Friday, November 16, 2007

Tannins and icky beer

Tannins are astringent, bitter tasting compounds. Chemically, tannins refer to a broad class of polyphenols. They are often differentiated from other polyphenols in that, tannins precipitate proteins. Ann Hagerman at Miami of Ohio University has a great pdf online that explains tannins much better than I could.

They are not desired in beer. However, they are found in the hulls of the grains whence comes the goodness that eventually becomes beer. During the mashing process, the starches get enzymatically broken down to maltose. However, if the mashing or sparging water is too hot, detrimental amount of tannins can be leached from the grains. It is well known that for most things, the solubility in water increases as the temperature of the water increases. So, this makes sense.

However, the pH of the mash can also affect the solubility of tannins. If the pH is too high (the "normal" pH of a mash is around 5.2) the solubility of tannins increases. This has to do with the presence of the phenolic functional group.

Shown is catechin, a common (and fairly simple) tannin found in a brew kettle near you [edit: The structure shown is missing one OH group. I'll fix it later].

As any sophomore organic chemistry student will tell you, the OH groups bonded to the aromatic rings (the group that puts the "phenol" in "polyphenol") are willing to lose their protons to a base. The pKa of phenol is about 10. I don't know what it is for catechin, but I'm sure it is in that vicinity.

As a result, if the pH of the mash get too high, more and more of the tannins will lose the proton. The result is charged, ionic compound which has a higher water solubility than the neutral species. As a result, the result of this result results in more tannins dissolved in the water.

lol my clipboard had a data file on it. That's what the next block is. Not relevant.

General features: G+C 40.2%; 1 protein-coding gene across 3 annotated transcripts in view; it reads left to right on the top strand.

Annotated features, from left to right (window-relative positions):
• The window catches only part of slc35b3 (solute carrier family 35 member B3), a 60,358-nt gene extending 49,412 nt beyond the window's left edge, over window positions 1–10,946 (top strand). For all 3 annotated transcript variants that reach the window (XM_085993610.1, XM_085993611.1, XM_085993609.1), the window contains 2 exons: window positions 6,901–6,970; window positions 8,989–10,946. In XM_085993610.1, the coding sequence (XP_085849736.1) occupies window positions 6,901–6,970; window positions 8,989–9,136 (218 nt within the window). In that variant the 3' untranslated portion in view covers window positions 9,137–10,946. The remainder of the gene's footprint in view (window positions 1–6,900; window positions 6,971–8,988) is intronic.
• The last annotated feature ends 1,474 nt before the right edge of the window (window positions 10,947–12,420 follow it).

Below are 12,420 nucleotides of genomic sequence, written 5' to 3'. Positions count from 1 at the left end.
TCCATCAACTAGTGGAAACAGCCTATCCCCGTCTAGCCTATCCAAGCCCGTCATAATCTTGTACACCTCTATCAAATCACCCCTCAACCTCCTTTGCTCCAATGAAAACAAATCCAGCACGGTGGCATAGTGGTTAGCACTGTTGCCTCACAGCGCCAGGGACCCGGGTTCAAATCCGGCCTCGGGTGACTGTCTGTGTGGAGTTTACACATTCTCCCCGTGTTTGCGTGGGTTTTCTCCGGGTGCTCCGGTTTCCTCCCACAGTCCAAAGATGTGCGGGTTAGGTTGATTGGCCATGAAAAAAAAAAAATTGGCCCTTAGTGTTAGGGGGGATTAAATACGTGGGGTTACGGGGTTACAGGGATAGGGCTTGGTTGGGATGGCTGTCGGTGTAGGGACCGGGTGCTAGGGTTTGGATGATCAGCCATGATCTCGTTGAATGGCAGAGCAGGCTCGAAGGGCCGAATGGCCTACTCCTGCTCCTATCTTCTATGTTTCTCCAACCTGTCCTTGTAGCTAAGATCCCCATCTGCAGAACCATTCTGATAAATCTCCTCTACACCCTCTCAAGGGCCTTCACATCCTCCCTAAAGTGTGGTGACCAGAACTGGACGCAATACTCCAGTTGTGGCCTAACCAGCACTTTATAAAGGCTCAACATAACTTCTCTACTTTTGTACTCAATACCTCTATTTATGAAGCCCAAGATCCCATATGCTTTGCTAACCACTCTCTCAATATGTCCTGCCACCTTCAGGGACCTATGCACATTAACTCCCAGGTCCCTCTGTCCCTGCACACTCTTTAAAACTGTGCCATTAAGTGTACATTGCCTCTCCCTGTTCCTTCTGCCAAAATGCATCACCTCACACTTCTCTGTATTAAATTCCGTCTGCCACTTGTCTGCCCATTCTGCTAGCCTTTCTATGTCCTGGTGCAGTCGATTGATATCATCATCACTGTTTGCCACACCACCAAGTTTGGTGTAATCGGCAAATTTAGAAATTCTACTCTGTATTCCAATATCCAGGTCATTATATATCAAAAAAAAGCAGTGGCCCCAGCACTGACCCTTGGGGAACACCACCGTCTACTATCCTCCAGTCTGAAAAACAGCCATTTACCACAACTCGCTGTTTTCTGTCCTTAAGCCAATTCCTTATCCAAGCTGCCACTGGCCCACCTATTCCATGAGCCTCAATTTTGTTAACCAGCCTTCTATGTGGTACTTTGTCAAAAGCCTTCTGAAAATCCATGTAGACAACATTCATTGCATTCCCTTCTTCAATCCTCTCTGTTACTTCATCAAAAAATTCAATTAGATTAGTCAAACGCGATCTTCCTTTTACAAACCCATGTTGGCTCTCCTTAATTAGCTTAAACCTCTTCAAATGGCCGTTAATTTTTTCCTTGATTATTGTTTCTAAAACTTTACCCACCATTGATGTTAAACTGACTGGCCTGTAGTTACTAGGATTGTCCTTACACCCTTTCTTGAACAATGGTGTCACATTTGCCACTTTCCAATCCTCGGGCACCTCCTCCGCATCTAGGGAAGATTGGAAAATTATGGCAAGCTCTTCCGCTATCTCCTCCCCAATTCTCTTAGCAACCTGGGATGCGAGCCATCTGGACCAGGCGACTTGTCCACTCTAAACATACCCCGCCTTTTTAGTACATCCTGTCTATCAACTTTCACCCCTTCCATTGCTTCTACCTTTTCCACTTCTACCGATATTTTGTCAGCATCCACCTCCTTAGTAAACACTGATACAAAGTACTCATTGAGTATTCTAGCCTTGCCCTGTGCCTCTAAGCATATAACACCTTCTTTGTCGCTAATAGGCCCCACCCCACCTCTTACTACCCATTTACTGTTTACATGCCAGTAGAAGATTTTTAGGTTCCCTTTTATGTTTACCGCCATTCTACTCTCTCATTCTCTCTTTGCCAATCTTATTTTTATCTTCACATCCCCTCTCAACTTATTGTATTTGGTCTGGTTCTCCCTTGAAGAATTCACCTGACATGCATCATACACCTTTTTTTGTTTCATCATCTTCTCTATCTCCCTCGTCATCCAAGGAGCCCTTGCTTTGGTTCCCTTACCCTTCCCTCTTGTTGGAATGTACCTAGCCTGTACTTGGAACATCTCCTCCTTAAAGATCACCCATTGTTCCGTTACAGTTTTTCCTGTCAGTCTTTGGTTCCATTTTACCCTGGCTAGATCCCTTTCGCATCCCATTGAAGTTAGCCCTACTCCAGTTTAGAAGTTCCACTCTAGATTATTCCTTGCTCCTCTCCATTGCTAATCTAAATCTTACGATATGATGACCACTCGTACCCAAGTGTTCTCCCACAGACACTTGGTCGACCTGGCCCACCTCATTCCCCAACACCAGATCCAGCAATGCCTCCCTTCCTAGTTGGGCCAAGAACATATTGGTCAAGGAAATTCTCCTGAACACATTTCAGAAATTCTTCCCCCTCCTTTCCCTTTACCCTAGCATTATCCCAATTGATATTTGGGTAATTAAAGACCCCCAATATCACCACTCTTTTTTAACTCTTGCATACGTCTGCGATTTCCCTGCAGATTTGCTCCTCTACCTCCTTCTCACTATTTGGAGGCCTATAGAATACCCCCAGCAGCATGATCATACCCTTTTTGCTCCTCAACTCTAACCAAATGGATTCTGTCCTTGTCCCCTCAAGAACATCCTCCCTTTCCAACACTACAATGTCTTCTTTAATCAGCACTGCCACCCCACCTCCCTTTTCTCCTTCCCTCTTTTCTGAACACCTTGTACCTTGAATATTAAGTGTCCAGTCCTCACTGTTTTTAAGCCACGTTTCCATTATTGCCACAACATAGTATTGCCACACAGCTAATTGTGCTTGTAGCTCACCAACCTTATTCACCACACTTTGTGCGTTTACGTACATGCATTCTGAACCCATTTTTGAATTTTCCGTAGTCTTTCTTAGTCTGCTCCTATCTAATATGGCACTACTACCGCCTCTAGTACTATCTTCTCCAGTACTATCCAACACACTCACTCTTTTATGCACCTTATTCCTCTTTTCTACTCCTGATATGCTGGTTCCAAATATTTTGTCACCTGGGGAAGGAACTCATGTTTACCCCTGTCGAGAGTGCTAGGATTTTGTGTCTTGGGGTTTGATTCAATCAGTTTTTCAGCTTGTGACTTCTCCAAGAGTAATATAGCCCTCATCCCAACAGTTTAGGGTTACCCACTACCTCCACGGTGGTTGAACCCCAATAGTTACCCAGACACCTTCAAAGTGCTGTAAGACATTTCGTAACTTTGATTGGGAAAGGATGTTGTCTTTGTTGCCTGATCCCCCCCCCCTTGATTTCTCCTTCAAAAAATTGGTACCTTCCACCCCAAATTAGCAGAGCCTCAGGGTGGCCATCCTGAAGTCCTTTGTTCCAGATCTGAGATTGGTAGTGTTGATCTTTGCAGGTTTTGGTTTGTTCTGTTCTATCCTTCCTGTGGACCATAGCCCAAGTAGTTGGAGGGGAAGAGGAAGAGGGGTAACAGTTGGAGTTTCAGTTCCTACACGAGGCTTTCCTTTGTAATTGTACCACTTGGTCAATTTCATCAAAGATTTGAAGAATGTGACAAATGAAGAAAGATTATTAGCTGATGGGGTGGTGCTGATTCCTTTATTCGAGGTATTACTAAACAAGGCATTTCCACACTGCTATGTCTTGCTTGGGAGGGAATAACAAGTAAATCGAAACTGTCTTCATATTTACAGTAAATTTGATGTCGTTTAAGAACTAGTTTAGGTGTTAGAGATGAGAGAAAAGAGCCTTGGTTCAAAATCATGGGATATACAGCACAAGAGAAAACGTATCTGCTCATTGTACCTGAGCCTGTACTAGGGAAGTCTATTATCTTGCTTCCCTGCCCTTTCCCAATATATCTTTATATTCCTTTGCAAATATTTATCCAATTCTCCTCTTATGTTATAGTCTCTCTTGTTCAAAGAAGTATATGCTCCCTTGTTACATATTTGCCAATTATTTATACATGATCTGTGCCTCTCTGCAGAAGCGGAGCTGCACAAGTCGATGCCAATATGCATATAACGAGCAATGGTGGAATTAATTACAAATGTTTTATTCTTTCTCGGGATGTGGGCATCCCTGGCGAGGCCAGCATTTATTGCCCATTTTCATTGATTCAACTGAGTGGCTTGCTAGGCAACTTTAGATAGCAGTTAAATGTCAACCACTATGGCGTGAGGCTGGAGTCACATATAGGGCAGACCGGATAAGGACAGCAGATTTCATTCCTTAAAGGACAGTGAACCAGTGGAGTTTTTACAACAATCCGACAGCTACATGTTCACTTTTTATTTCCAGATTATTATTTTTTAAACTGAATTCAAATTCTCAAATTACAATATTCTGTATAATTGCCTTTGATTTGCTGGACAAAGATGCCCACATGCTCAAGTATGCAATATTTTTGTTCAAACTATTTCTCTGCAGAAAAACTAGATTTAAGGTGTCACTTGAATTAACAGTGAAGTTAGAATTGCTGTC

So, what affects the pH of the water in the first place? You'll just have to wait and find out.


Anonymous said...

another way the tannins can produce off-flavors is the complexes with Ca and Mg. It turns out tea tastes much better from DI water or soft rain water - in high lime water the tea gets quickly cloudy, brownish flakes tart falling out and the taste is horrid. But I don't know if this makes any difference with beer.

Can you add a tiny bit of some soluble protein to the wort, to sequest tannins - like a pich of gelatine or a dried fat-free milk?

Ψ*Ψ said...

milkshake, i think you might have just explained why i'm a coffee drinker...we have crazy-hard water here since the whole area is built on limestone

Chemgeek said...

Gelatin is often used as a clarifying agent. I recently used it in a secondary with exceptional results. I think there is more to it that just sequestering tannins, but I bet it has a lot to do with it. I have not opened any of these bottles yet, but I suspect there will be little chill haze.

Chemgeek said...

Oh, and I meant to mention, the level of Ca and Mg affects the amount of tannins present in beer, but it is a bit more complicated. I hope to write a post about that as well someday when I learn more about it.

Joy said...

'As any sophomore organic chemistry student will tell you, the OH groups bonded to the aromatic rings (the group that puts the "phenol" in "polyphenol") are willing to lose their protons to a base.'

I believe part of that statement is wrong, but then, you didn't know me as a sophomore organic chemistry student. ;-)

Chemgeek said...


"As any sophomore organic chemistry student should tell you..."

That's probably more accurate.

Beer Aficionado said...

The problem with using gelatin as a clarifying agent when bottling beer is that it attracts and settles the yeast in the suspension of the beer. This is not a problem when kegging because the carbonation needs of kegs are different than those of bottles. When most of the suspended yeast is left in the fermenter after bottling, your bottles will take an eternity to condition the proper level of carbonation; if they do at all. The same goes for using polyclar.

I just stick to Irish moss in the last 15 minutes of boiling and patience for clarifying my beers. The Irish moss will sequester the proteins during boiling and leave nothing for the tannins to bind with and cause chill haze.

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